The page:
TPO Roof System
TPO roofing membrane is typically based on polypropylene and EP (ethylene-propylene) rubber polymerized together using state-of-the-art polymer manufacturing technology. This technology enables the production of TPO membranes that are flexible at low temperatures without the use of polymeric or liquid plasticizers.
Unlike some other popular thermoplastic roofing membranes, the TPO polymer does not contain chlorine and no chlorine-containing ingredients are added during sheet production. This lack of chlorine has allowed TPO marketers to tout their membrane as an environmentally safe, “green” product.
The TPO resin is compounded with other components including a weathering package, fire retardants and pigments for color to create a product that can withstand the elements associated with rooftop exposure. The membrane is comprised of TPO based top and bottom plies encapsulating a reinforcing fabric that enhances the physical properties of the sheet. The combination of the fabric and TPO plies provide reinforced membranes with high breaking and tearing strength and puncture resistance. Sheet widths are available up to 3.66 m (12 ft) and membrane thickness is typically 1.1 or 1.5 mm (0.045 and 0.060 in.), however, membrane up to 2.0 mm (0.080 in.) is available.
TPO roofing membrane is typically installed using mechanical fasteners and plates placed along the edge of the sheet and fastened through the membrane and into the roof decking. Adjoining sheets of TPO membrane are overlapped, covering the fasteners and plates, and joined together with a minimum 40 mm (1 1/2 in.) wide hot air weld.
In the field of the roof, proper membrane width and fastener spacing is determined after calculating potential uplift loads based on building height, surrounding terrain and the wind zone in which the building is located. The fastener/deck combination must exhibit adequate pull-out resistance to withstand the fastener loading generated during uplift. The membrane and the welded seam must also resist the forces generated by wind uplift. The ability of a mechanically fastened system to withstand these forces is typically evaluated using a 3.7 x 7.3 m (12 ft x 24 ft) uplift table where the system may be pressurized until failure. Along the perimeter of the roof, where the highest wind loads are experienced, reduced width membrane (40 to 60 percent of the field sheet width) is installed to reduce the fastener and seam loading.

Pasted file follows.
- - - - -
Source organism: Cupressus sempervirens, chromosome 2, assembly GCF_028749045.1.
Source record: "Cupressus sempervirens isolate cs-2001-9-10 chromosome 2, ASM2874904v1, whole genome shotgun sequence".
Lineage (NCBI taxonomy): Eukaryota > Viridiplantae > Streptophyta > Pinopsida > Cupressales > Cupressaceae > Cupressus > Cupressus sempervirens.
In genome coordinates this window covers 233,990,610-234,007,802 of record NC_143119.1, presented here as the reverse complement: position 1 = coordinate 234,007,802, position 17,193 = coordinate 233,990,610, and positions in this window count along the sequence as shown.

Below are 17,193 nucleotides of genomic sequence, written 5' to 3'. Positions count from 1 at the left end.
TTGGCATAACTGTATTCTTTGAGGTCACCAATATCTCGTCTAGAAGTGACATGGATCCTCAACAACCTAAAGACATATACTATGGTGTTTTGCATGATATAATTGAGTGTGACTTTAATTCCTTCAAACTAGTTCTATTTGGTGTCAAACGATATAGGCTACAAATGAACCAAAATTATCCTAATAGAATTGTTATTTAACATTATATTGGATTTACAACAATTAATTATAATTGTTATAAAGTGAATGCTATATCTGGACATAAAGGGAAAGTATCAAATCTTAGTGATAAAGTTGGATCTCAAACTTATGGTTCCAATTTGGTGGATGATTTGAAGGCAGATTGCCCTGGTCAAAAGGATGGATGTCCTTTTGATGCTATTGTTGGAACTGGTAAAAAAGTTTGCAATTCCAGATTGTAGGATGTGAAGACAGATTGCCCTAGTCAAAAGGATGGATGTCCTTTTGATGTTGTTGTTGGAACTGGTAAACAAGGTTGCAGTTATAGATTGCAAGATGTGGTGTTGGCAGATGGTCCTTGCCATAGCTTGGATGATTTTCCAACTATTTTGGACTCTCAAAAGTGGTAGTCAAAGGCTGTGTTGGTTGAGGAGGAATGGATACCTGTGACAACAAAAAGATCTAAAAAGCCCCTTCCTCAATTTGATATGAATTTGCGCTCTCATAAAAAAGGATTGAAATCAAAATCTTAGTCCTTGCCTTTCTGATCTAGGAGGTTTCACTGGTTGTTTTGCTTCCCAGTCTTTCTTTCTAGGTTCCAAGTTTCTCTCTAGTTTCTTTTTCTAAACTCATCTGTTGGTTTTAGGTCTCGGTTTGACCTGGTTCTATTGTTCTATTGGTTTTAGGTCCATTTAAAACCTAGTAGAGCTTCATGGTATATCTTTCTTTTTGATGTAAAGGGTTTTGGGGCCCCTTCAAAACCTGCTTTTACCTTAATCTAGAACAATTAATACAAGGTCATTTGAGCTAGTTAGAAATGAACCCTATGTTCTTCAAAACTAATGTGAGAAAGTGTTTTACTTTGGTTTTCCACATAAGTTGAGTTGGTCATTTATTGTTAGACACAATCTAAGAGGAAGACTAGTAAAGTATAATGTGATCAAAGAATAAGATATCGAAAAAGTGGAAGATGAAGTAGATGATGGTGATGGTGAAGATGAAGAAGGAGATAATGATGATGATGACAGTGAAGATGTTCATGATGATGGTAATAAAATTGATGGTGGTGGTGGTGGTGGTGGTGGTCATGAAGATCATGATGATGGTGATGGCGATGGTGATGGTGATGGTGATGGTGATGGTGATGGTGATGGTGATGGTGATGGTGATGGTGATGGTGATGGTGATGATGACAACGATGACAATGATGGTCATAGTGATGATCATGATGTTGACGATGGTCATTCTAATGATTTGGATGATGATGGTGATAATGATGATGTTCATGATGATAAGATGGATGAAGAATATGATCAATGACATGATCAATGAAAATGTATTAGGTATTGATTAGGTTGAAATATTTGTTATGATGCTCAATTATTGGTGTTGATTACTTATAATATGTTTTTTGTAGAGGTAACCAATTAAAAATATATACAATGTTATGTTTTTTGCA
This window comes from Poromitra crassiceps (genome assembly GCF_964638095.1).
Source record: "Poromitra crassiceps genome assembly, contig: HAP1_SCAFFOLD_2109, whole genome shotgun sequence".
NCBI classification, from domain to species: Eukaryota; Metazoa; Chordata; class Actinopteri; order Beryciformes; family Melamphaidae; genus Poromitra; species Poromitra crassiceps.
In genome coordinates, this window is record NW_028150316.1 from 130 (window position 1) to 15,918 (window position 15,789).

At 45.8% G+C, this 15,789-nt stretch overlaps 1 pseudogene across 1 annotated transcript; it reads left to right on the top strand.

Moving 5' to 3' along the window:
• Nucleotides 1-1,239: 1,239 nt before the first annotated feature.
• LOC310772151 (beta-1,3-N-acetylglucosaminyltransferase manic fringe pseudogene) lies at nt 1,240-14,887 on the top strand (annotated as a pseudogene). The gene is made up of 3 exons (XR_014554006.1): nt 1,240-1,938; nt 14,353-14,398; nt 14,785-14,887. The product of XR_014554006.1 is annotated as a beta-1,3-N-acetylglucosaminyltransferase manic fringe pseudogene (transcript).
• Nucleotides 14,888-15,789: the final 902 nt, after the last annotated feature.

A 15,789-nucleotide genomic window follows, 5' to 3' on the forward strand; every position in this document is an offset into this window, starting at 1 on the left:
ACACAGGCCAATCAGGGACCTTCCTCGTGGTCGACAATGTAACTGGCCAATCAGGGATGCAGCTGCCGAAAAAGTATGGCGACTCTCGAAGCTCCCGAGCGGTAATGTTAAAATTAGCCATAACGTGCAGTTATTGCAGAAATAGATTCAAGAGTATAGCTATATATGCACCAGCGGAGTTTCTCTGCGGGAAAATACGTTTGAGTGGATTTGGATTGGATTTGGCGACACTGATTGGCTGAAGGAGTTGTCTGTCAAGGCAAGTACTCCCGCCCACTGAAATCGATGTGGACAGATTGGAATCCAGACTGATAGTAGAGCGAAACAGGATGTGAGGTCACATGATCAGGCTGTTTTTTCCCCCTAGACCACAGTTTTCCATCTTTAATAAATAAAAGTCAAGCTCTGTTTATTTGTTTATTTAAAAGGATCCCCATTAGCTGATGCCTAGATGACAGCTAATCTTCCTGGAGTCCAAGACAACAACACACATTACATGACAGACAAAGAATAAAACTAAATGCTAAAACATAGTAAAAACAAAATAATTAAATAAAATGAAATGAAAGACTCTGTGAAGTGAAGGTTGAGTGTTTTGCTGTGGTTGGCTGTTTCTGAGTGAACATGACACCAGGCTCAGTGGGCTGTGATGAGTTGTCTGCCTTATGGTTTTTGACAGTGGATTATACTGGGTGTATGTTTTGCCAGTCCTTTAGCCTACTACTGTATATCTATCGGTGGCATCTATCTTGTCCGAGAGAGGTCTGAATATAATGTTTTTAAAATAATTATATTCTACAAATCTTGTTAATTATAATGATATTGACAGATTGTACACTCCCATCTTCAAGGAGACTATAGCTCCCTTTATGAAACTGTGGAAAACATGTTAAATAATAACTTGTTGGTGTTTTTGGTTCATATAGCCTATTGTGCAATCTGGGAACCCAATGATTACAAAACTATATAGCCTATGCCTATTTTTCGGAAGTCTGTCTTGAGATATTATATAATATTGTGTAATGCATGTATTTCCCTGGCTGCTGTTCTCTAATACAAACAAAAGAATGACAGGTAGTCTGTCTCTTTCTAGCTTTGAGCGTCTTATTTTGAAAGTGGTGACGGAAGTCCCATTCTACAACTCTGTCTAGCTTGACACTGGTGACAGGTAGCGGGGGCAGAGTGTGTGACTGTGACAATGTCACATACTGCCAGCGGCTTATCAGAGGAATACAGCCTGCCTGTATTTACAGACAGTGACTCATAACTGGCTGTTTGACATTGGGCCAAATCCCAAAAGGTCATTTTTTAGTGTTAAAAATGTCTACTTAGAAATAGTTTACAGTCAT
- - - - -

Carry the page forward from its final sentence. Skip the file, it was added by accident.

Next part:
The membrane may also be fully adhered to an insulation or deck material using an adhesive. Insulation is typically secured to the deck with mechanical fasteners and the TPO membrane is adhered to the insulation. This type of system is highly resistant to wind and its associated uplift forces. Since the sheet is 100 percent affixed to the substrate, the membrane does not flutter due to associated wind forces. With no sheet movement due to the 100 percent attachment of the membrane, the fully adhered system is ideal for very visible roofs such as domes or other high slope applications.
One of the primary benefits of TPO membrane is the ability to fuse the sheets together with a hot air weld. The welding process results in a bond that is actually stronger than the sheet itself. Flashing details, such as exhaust vents, pipes and parapet corners are also completed using hot air welds and flashing material (typically non-reinforced).